Since you have not indicated a budget for your amplifier upgrade plan, or stated a ratio of music to HT usage, I'll simply throw out my ideas, recognizing in advance that it may not fit your requirements. Let me open this thread by making two comments:
1. IMO, there are almost no 7-channel amps on the market that I can personally recommend, since the good ones are very expensive (typically $5k or more), and most of the cheap ones are not worth owning if you have good main speakers (which you do).
2. The main speakers in your system (the left and right front channels, and maybe the center channel) require more power than the surround speakers. Therefore, you may want to consider buying a good 2-channel (or maybe 3-channel) amp for the front speakers, and a 4-channel or 5-channel amp with less power for the surround speakers.
In building my own system, which I use about 85-90% of the time for music and 10-15% for HT, I opted to use two separate amps: a Bryston 4B-ST for the two main front speakers, and a Bryston 5B-ST for the center channel and rear surrounds. I have been extremely satisfied with this setup, and you may want to consider a similar arrangement. If Bryston amps will fit in your budget (either used or new), you could pair a 4B-ST (2x250 wpc) amp with a 9B-ST (5x150 wpc) amp, or a 6B-ST (3x250 wpc) amp with a 8B-ST (4x150 wpc) amp. (Bryston amps are conservatively rated, and typically provide 15-20% more power than their published specs. The newer "SST" versions of the Bryston amps I've mentioned have somewhat higher published power spec's, but are seldom found on the used market.) Either of these amp setups will give you excellent, flexible amplification, as well as Bryston's excellent, transferrable warranty (20 years, or remaining balance thereof).
If your budget can't manage two Bryston amps, you could still follow this same 2-amplifier setup for less money by choosing amps from Rotel, Parasound, and Adcom, all of which offer very good value (cost-to-performance ratio). (I particularly like the Rotel line of products -- they offer really excellent performance for the price.)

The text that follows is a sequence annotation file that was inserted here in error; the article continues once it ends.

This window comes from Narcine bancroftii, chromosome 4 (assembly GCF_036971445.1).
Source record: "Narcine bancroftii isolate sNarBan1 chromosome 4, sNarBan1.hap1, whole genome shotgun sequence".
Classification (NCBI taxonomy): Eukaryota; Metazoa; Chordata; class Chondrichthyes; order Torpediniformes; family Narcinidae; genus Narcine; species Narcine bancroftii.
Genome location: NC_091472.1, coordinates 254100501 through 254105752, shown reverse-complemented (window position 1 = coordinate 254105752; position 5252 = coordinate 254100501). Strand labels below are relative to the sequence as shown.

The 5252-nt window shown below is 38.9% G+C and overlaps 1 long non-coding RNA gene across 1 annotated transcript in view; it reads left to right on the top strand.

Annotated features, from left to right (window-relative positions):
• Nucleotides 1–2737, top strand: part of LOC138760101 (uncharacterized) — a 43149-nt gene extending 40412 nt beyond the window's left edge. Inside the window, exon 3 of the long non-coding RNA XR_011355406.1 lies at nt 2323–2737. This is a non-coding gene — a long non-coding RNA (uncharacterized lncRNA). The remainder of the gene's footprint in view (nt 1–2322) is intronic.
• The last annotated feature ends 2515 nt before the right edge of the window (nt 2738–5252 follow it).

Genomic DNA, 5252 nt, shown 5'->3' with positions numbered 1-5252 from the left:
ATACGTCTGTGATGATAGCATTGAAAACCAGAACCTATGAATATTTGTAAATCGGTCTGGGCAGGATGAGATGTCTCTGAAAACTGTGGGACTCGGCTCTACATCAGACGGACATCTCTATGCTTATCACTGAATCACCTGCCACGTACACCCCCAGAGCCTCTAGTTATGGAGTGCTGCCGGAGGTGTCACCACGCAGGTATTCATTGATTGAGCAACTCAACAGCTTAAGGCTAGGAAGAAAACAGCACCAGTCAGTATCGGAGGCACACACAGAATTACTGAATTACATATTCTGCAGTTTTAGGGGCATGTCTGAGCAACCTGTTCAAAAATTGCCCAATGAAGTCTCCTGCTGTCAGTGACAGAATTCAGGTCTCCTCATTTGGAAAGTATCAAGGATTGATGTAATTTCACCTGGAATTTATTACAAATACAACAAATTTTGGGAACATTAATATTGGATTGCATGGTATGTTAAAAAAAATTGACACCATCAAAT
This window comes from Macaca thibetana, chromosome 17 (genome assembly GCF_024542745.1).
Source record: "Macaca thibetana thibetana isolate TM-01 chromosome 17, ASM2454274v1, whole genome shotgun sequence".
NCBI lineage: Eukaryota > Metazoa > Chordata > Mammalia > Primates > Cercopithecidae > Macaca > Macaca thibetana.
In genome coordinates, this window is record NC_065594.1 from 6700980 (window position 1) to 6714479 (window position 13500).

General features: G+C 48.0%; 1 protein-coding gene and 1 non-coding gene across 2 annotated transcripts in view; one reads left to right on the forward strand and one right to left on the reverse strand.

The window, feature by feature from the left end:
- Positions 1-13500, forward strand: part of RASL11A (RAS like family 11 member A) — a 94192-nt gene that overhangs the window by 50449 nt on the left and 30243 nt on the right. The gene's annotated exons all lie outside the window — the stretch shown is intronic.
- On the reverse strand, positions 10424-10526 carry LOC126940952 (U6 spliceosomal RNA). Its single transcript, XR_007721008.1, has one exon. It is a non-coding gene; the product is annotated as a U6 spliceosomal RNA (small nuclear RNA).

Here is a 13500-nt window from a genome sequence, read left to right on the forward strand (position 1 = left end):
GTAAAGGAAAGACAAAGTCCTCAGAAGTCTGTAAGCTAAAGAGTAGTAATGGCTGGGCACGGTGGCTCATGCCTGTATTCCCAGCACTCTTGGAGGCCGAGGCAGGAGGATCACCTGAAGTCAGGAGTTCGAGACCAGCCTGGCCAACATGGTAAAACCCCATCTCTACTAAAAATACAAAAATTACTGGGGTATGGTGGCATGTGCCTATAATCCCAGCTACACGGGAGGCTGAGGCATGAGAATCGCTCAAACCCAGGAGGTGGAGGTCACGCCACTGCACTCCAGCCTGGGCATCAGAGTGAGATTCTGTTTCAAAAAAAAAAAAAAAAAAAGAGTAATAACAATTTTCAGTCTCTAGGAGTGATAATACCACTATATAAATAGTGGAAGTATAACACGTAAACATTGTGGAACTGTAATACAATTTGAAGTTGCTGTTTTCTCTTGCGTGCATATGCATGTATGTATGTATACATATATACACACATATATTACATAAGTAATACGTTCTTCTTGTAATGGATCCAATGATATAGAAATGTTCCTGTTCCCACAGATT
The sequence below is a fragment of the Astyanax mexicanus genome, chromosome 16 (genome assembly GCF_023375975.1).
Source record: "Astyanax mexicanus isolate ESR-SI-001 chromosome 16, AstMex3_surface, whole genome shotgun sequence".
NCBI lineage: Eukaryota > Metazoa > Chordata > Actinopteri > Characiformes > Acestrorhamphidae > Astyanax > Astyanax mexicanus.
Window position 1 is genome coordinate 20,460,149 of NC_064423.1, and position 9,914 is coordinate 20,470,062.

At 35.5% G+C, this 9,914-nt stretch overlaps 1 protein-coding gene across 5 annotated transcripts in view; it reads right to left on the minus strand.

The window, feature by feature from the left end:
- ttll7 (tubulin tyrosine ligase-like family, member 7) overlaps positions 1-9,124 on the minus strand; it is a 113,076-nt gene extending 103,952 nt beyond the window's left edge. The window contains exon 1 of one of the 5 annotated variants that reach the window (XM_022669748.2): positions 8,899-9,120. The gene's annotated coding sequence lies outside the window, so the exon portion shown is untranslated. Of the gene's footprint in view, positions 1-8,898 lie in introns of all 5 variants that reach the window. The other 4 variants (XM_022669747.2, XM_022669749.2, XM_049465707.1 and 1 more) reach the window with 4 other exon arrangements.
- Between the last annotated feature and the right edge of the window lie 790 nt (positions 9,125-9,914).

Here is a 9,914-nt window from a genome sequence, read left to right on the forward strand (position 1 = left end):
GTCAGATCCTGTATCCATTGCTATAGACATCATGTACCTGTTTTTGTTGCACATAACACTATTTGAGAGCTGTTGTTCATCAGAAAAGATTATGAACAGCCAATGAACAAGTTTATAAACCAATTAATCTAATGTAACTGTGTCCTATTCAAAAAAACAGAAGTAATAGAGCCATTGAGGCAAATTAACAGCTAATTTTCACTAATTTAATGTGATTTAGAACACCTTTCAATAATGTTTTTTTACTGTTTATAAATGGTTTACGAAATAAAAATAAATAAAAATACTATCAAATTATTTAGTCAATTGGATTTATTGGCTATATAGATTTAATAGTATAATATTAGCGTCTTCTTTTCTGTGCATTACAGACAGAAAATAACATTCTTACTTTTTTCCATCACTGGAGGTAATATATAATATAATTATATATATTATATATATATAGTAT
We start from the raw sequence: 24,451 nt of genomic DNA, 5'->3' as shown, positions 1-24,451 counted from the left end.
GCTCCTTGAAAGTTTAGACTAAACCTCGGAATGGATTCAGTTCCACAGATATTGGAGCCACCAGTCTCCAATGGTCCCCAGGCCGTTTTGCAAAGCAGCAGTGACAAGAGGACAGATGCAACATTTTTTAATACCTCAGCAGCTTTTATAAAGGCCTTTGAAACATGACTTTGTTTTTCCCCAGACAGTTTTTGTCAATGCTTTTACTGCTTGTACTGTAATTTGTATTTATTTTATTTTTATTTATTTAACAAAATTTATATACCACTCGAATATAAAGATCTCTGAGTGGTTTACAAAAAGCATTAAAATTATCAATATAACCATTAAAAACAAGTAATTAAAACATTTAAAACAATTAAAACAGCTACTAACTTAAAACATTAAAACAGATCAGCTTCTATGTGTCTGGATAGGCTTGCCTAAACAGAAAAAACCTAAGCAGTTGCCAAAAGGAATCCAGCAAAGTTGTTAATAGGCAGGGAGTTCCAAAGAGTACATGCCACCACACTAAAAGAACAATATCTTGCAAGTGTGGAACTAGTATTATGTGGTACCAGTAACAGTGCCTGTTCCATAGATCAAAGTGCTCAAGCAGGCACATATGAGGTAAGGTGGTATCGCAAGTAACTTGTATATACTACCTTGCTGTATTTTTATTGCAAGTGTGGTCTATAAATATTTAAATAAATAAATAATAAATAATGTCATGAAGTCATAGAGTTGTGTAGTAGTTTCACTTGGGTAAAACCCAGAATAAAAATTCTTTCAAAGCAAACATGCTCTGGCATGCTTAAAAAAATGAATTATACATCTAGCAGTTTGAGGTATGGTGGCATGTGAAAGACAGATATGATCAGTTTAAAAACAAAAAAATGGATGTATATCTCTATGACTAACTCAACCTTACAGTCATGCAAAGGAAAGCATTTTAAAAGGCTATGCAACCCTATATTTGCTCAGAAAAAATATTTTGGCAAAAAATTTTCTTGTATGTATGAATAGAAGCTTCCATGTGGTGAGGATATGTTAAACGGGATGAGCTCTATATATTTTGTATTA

Having said all this, I'd now like to ask you a question: why do you particularly want to go to a 7.1 channel system? My intent here is NOT to criticize your personal judgement or preferences, but rather to generate some further discussion. I have heard enough home theater systems, and helped install a number, that I am not at all convinced that 7.1 channel HT surround offers any advantages over a very good 5.1 channel setup. Infact, since the 7.1 channel system requires two more channels of amplification, and additional speakers, one may be required to compromise on the quality, and actually wind up with a LESS good system than buying a good 5.1 channel.
Bryston had several very interesting articles on their newsletter site, making the point that Hollywood is a LONG way from releasing fully discrete 7.1 channel DVD's -- any may not ever do so in any quantity. Further, most home theater systems are in listening rooms that are only large enough to properly accommodate 5.1 channels of audio, much less 7.1 channels. But rather than reiterate all of the points in the Bryston commentary, I suggest you read the articles yourself and use them as a basis for making an informed decision about how to upgrade your system. Here are the two links to the Bryston articles:
(see the article titled "Encode vs. Decode Dilemma")
(see the lead article)